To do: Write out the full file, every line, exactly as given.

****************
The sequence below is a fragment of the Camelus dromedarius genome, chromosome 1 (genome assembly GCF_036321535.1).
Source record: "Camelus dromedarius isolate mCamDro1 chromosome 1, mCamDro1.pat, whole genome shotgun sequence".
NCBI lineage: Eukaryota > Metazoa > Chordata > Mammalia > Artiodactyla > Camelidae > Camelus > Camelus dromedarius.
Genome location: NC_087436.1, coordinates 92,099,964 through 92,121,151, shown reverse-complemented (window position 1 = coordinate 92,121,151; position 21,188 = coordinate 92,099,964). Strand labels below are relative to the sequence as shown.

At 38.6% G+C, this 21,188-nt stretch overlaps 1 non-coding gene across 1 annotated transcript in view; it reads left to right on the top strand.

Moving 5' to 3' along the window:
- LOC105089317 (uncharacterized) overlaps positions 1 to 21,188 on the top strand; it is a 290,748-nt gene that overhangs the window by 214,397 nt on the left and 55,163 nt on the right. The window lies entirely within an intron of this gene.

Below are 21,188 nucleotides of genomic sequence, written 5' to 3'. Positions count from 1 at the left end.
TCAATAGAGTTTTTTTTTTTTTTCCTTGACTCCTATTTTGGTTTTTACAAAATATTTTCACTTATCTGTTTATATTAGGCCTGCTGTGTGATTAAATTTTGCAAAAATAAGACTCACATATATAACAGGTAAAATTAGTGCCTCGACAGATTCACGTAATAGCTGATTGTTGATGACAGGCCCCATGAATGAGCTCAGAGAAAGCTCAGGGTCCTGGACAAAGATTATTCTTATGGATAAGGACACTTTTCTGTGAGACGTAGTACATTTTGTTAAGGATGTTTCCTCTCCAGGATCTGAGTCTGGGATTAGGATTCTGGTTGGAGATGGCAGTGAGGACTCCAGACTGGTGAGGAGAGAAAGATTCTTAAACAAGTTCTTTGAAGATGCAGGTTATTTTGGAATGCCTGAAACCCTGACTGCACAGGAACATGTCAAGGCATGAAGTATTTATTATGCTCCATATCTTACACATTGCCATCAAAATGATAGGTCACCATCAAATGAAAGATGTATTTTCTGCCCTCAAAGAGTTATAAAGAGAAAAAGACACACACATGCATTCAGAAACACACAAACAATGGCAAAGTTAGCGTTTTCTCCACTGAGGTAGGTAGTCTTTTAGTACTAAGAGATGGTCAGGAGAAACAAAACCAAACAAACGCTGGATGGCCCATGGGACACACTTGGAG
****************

The sequence below is a fragment of the Camelus dromedarius genome, chromosome 1 (genome assembly GCF_036321535.1).
Source record: "Camelus dromedarius isolate mCamDro1 chromosome 1, mCamDro1.pat, whole genome shotgun sequence".
NCBI lineage: Eukaryota > Metazoa > Chordata > Mammalia > Artiodactyla > Camelidae > Camelus > Camelus dromedarius.
Genome location: NC_087436.1, coordinates 92,099,964 through 92,121,151, shown reverse-complemented (window position 1 = coordinate 92,121,151; position 21,188 = coordinate 92,099,964). Strand labels below are relative to the sequence as shown.

At 38.6% G+C, this 21,188-nt stretch overlaps 1 non-coding gene across 1 annotated transcript in view; it reads left to right on the top strand.

Moving 5' to 3' along the window:
- LOC105089317 (uncharacterized) overlaps positions 1 to 21,188 on the top strand; it is a 290,748-nt gene that overhangs the window by 214,397 nt on the left and 55,163 nt on the right. The window lies entirely within an intron of this gene.

Below are 21,188 nucleotides of genomic sequence, written 5' to 3'. Positions count from 1 at the left end.
TCAATAGAGTTTTTTTTTTTTTTCCTTGACTCCTATTTTGGTTTTTACAAAATATTTTCACTTATCTGTTTATATTAGGCCTGCTGTGTGATTAAATTTTGCAAAAATAAGACTCACATATATAACAGGTAAAATTAGTGCCTCGACAGATTCACGTAATAGCTGATTGTTGATGACAGGCCCCATGAATGAGCTCAGAGAAAGCTCAGGGTCCTGGACAAAGATTATTCTTATGGATAAGGACACTTTTCTGTGAGACGTAGTACATTTTGTTAAGGATGTTTCCTCTCCAGGATCTGAGTCTGGGATTAGGATTCTGGTTGGAGATGGCAGTGAGGACTCCAGACTGGTGAGGAGAGAAAGATTCTTAAACAAGTTCTTTGAAGATGCAGGTTATTTTGGAATGCCTGAAACCCTGACTGCACAGGAACATGTCAAGGCATGAAGTATTTATTATGCTCCATATCTTACACATTGCCATCAAAATGATAGGTCACCATCAAATGAAAGATGTATTTTCTGCCCTCAAAGAGTTATAAAGAGAAAAAGACACACACATGCATTCAGAAACACACAAACAATGGCAAAGTTAGCGTTTTCTCCACTGAGGTAGGTAGTCTTTTAGTACTAAGAGATGGTCAGGAGAAACAAAACCAAACAAACGCTGGATGGCCCATGGGACACACTTGGAG